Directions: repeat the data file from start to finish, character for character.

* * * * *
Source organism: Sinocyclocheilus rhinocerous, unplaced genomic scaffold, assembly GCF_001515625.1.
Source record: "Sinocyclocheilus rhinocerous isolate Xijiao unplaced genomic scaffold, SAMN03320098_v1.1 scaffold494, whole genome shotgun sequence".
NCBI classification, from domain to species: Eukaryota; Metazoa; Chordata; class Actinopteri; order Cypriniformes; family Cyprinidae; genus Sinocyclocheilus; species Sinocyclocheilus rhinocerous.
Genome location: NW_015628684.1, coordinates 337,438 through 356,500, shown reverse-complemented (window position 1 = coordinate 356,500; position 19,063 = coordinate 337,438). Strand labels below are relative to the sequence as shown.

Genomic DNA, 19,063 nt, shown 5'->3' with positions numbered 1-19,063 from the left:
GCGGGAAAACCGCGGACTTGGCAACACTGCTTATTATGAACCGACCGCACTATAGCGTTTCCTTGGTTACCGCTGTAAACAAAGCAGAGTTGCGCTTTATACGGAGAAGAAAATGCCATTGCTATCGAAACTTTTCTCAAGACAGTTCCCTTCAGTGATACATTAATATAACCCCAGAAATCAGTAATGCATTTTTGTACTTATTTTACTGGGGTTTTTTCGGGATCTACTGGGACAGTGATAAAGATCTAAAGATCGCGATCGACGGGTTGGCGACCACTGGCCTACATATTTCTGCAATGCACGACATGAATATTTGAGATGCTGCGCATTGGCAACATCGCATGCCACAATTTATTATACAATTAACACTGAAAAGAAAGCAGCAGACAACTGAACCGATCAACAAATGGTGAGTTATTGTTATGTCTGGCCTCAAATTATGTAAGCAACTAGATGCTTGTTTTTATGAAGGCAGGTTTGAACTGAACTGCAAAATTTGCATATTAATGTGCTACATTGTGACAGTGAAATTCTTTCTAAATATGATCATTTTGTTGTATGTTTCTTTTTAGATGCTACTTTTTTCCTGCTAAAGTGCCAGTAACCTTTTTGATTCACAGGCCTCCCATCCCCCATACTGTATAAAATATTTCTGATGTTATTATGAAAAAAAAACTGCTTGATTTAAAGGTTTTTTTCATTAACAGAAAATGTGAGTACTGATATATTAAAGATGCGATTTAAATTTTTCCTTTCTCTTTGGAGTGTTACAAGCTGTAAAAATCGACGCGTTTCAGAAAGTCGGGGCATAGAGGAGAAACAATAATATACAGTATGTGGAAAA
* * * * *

Source organism: Sinocyclocheilus rhinocerous, unplaced genomic scaffold, assembly GCF_001515625.1.
Source record: "Sinocyclocheilus rhinocerous isolate Xijiao unplaced genomic scaffold, SAMN03320098_v1.1 scaffold494, whole genome shotgun sequence".
NCBI classification, from domain to species: Eukaryota; Metazoa; Chordata; class Actinopteri; order Cypriniformes; family Cyprinidae; genus Sinocyclocheilus; species Sinocyclocheilus rhinocerous.
Genome location: NW_015628684.1, coordinates 337,438 through 356,500, shown reverse-complemented (window position 1 = coordinate 356,500; position 19,063 = coordinate 337,438). Strand labels below are relative to the sequence as shown.

Genomic DNA, 19,063 nt, shown 5'->3' with positions numbered 1-19,063 from the left:
GCGGGAAAACCGCGGACTTGGCAACACTGCTTATTATGAACCGACCGCACTATAGCGTTTCCTTGGTTACCGCTGTAAACAAAGCAGAGTTGCGCTTTATACGGAGAAGAAAATGCCATTGCTATCGAAACTTTTCTCAAGACAGTTCCCTTCAGTGATACATTAATATAACCCCAGAAATCAGTAATGCATTTTTGTACTTATTTTACTGGGGTTTTTTCGGGATCTACTGGGACAGTGATAAAGATCTAAAGATCGCGATCGACGGGTTGGCGACCACTGGCCTACATATTTCTGCAATGCACGACATGAATATTTGAGATGCTGCGCATTGGCAACATCGCATGCCACAATTTATTATACAATTAACACTGAAAAGAAAGCAGCAGACAACTGAACCGATCAACAAATGGTGAGTTATTGTTATGTCTGGCCTCAAATTATGTAAGCAACTAGATGCTTGTTTTTATGAAGGCAGGTTTGAACTGAACTGCAAAATTTGCATATTAATGTGCTACATTGTGACAGTGAAATTCTTTCTAAATATGATCATTTTGTTGTATGTTTCTTTTTAGATGCTACTTTTTTCCTGCTAAAGTGCCAGTAACCTTTTTGATTCACAGGCCTCCCATCCCCCATACTGTATAAAATATTTCTGATGTTATTATGAAAAAAAAACTGCTTGATTTAAAGGTTTTTTTCATTAACAGAAAATGTGAGTACTGATATATTAAAGATGCGATTTAAATTTTTCCTTTCTCTTTGGAGTGTTACAAGCTGTAAAAATCGACGCGTTTCAGAAAGTCGGGGCATAGAGGAGAAACAATAATATACAGTATGTGGAAAA